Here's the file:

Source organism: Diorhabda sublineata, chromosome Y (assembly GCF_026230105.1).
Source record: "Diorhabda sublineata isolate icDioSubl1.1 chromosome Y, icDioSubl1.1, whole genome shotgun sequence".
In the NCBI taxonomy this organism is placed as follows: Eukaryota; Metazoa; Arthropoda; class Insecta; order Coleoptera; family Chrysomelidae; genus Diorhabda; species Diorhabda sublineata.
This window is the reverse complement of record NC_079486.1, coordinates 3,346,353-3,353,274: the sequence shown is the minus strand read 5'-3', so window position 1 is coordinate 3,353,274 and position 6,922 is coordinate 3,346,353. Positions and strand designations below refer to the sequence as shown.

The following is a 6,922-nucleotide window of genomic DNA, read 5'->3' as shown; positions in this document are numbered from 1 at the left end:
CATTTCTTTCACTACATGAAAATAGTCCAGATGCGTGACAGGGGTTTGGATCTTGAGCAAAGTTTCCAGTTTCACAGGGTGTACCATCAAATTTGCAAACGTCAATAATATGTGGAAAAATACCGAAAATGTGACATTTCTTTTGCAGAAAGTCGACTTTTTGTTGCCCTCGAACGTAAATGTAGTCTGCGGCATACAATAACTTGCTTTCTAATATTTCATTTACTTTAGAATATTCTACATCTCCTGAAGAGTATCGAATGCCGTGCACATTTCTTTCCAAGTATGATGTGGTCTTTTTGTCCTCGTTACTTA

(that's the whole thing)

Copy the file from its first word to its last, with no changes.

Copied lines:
Source organism: Diorhabda sublineata, chromosome Y (assembly GCF_026230105.1).
Source record: "Diorhabda sublineata isolate icDioSubl1.1 chromosome Y, icDioSubl1.1, whole genome shotgun sequence".
In the NCBI taxonomy this organism is placed as follows: Eukaryota; Metazoa; Arthropoda; class Insecta; order Coleoptera; family Chrysomelidae; genus Diorhabda; species Diorhabda sublineata.
This window is the reverse complement of record NC_079486.1, coordinates 3,346,353-3,353,274: the sequence shown is the minus strand read 5'-3', so window position 1 is coordinate 3,353,274 and position 6,922 is coordinate 3,346,353. Positions and strand designations below refer to the sequence as shown.

The following is a 6,922-nucleotide window of genomic DNA, read 5'->3' as shown; positions in this document are numbered from 1 at the left end:
CATTTCTTTCACTACATGAAAATAGTCCAGATGCGTGACAGGGGTTTGGATCTTGAGCAAAGTTTCCAGTTTCACAGGGTGTACCATCAAATTTGCAAACGTCAATAATATGTGGAAAAATACCGAAAATGTGACATTTCTTTTGCAGAAAGTCGACTTTTTGTTGCCCTCGAACGTAAATGTAGTCTGCGGCATACAATAACTTGCTTTCTAATATTTCATTTACTTTAGAATATTCTACATCTCCTGAAGAGTATCGAATGCCGTGCACATTTCTTTCCAAGTATGATGTGGTCTTTTTGTCCTCGTTACTTA